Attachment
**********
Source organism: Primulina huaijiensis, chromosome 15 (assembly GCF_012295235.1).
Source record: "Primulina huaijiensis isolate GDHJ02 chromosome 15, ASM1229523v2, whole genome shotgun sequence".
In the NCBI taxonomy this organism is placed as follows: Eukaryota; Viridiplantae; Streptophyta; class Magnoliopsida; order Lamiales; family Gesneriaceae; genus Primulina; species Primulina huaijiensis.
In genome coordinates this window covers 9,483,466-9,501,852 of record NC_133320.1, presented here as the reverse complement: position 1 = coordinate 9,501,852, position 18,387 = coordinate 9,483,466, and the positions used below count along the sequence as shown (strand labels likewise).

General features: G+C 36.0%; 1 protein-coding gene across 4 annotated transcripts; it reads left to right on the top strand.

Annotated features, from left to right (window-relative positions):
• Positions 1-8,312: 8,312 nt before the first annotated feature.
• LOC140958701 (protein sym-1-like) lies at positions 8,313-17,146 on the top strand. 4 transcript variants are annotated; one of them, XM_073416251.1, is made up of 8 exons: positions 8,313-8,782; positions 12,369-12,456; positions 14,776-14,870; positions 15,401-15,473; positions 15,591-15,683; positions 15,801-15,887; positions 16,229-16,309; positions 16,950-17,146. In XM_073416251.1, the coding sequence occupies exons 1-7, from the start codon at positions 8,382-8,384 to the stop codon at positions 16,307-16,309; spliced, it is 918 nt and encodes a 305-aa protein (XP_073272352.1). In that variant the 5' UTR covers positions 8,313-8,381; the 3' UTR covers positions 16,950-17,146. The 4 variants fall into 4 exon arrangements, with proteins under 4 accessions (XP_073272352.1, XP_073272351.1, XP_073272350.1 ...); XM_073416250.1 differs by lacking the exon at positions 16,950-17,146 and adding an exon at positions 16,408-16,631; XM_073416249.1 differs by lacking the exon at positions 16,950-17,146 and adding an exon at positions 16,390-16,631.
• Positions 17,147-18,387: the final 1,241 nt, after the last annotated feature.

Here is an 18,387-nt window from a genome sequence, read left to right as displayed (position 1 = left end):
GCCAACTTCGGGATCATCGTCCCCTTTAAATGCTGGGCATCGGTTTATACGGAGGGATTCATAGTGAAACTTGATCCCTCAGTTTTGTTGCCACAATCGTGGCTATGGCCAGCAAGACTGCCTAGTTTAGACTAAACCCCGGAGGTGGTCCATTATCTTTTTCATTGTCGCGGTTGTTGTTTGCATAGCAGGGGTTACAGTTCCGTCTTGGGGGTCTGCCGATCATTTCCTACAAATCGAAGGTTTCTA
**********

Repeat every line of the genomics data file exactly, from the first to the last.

Source organism: Primulina huaijiensis, chromosome 15 (assembly GCF_012295235.1).
Source record: "Primulina huaijiensis isolate GDHJ02 chromosome 15, ASM1229523v2, whole genome shotgun sequence".
In the NCBI taxonomy this organism is placed as follows: Eukaryota; Viridiplantae; Streptophyta; class Magnoliopsida; order Lamiales; family Gesneriaceae; genus Primulina; species Primulina huaijiensis.
In genome coordinates this window covers 9,483,466-9,501,852 of record NC_133320.1, presented here as the reverse complement: position 1 = coordinate 9,501,852, position 18,387 = coordinate 9,483,466, and the positions used below count along the sequence as shown (strand labels likewise).

General features: G+C 36.0%; 1 protein-coding gene across 4 annotated transcripts; it reads left to right on the top strand.

Annotated features, from left to right (window-relative positions):
• Positions 1-8,312: 8,312 nt before the first annotated feature.
• LOC140958701 (protein sym-1-like) lies at positions 8,313-17,146 on the top strand. 4 transcript variants are annotated; one of them, XM_073416251.1, is made up of 8 exons: positions 8,313-8,782; positions 12,369-12,456; positions 14,776-14,870; positions 15,401-15,473; positions 15,591-15,683; positions 15,801-15,887; positions 16,229-16,309; positions 16,950-17,146. In XM_073416251.1, the coding sequence occupies exons 1-7, from the start codon at positions 8,382-8,384 to the stop codon at positions 16,307-16,309; spliced, it is 918 nt and encodes a 305-aa protein (XP_073272352.1). In that variant the 5' UTR covers positions 8,313-8,381; the 3' UTR covers positions 16,950-17,146. The 4 variants fall into 4 exon arrangements, with proteins under 4 accessions (XP_073272352.1, XP_073272351.1, XP_073272350.1 ...); XM_073416250.1 differs by lacking the exon at positions 16,950-17,146 and adding an exon at positions 16,408-16,631; XM_073416249.1 differs by lacking the exon at positions 16,950-17,146 and adding an exon at positions 16,390-16,631.
• Positions 17,147-18,387: the final 1,241 nt, after the last annotated feature.

Here is an 18,387-nt window from a genome sequence, read left to right as displayed (position 1 = left end):
GCCAACTTCGGGATCATCGTCCCCTTTAAATGCTGGGCATCGGTTTATACGGAGGGATTCATAGTGAAACTTGATCCCTCAGTTTTGTTGCCACAATCGTGGCTATGGCCAGCAAGACTGCCTAGTTTAGACTAAACCCCGGAGGTGGTCCATTATCTTTTTCATTGTCGCGGTTGTTGTTTGCATAGCAGGGGTTACAGTTCCGTCTTGGGGGTCTGCCGATCATTTCCTACAAATCGAAGGTTTCTA